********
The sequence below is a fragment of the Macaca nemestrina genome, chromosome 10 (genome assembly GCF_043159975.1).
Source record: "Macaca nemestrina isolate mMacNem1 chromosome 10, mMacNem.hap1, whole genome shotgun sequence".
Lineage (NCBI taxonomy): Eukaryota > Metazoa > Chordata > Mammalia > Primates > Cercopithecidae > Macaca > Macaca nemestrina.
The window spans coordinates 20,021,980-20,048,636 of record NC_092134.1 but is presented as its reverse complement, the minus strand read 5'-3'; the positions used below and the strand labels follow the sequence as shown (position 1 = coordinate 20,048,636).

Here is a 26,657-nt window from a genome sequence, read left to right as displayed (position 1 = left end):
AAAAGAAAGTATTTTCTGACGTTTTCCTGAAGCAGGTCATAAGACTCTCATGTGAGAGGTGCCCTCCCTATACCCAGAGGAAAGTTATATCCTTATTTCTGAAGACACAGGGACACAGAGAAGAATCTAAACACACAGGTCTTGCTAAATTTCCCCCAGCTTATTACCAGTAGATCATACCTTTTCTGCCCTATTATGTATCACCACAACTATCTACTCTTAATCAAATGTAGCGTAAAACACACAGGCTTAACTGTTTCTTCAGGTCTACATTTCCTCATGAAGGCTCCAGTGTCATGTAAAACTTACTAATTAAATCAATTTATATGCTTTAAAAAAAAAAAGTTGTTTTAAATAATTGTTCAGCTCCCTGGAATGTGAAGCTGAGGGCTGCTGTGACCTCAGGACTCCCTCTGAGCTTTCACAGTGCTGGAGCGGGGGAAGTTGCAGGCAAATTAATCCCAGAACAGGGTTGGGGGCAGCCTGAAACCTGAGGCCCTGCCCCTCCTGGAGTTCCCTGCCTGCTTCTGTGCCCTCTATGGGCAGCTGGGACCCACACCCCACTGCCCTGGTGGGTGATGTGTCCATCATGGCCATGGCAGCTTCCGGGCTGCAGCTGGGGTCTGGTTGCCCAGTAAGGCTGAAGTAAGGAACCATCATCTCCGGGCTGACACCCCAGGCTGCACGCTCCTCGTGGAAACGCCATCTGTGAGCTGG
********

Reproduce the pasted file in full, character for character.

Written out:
The sequence below is a fragment of the Macaca nemestrina genome, chromosome 10 (genome assembly GCF_043159975.1).
Source record: "Macaca nemestrina isolate mMacNem1 chromosome 10, mMacNem.hap1, whole genome shotgun sequence".
Lineage (NCBI taxonomy): Eukaryota > Metazoa > Chordata > Mammalia > Primates > Cercopithecidae > Macaca > Macaca nemestrina.
The window spans coordinates 20,021,980-20,048,636 of record NC_092134.1 but is presented as its reverse complement, the minus strand read 5'-3'; the positions used below and the strand labels follow the sequence as shown (position 1 = coordinate 20,048,636).

Here is a 26,657-nt window from a genome sequence, read left to right as displayed (position 1 = left end):
AAAAGAAAGTATTTTCTGACGTTTTCCTGAAGCAGGTCATAAGACTCTCATGTGAGAGGTGCCCTCCCTATACCCAGAGGAAAGTTATATCCTTATTTCTGAAGACACAGGGACACAGAGAAGAATCTAAACACACAGGTCTTGCTAAATTTCCCCCAGCTTATTACCAGTAGATCATACCTTTTCTGCCCTATTATGTATCACCACAACTATCTACTCTTAATCAAATGTAGCGTAAAACACACAGGCTTAACTGTTTCTTCAGGTCTACATTTCCTCATGAAGGCTCCAGTGTCATGTAAAACTTACTAATTAAATCAATTTATATGCTTTAAAAAAAAAAAGTTGTTTTAAATAATTGTTCAGCTCCCTGGAATGTGAAGCTGAGGGCTGCTGTGACCTCAGGACTCCCTCTGAGCTTTCACAGTGCTGGAGCGGGGGAAGTTGCAGGCAAATTAATCCCAGAACAGGGTTGGGGGCAGCCTGAAACCTGAGGCCCTGCCCCTCCTGGAGTTCCCTGCCTGCTTCTGTGCCCTCTATGGGCAGCTGGGACCCACACCCCACTGCCCTGGTGGGTGATGTGTCCATCATGGCCATGGCAGCTTCCGGGCTGCAGCTGGGGTCTGGTTGCCCAGTAAGGCTGAAGTAAGGAACCATCATCTCCGGGCTGACACCCCAGGCTGCACGCTCCTCGTGGAAACGCCATCTGTGAGCTGG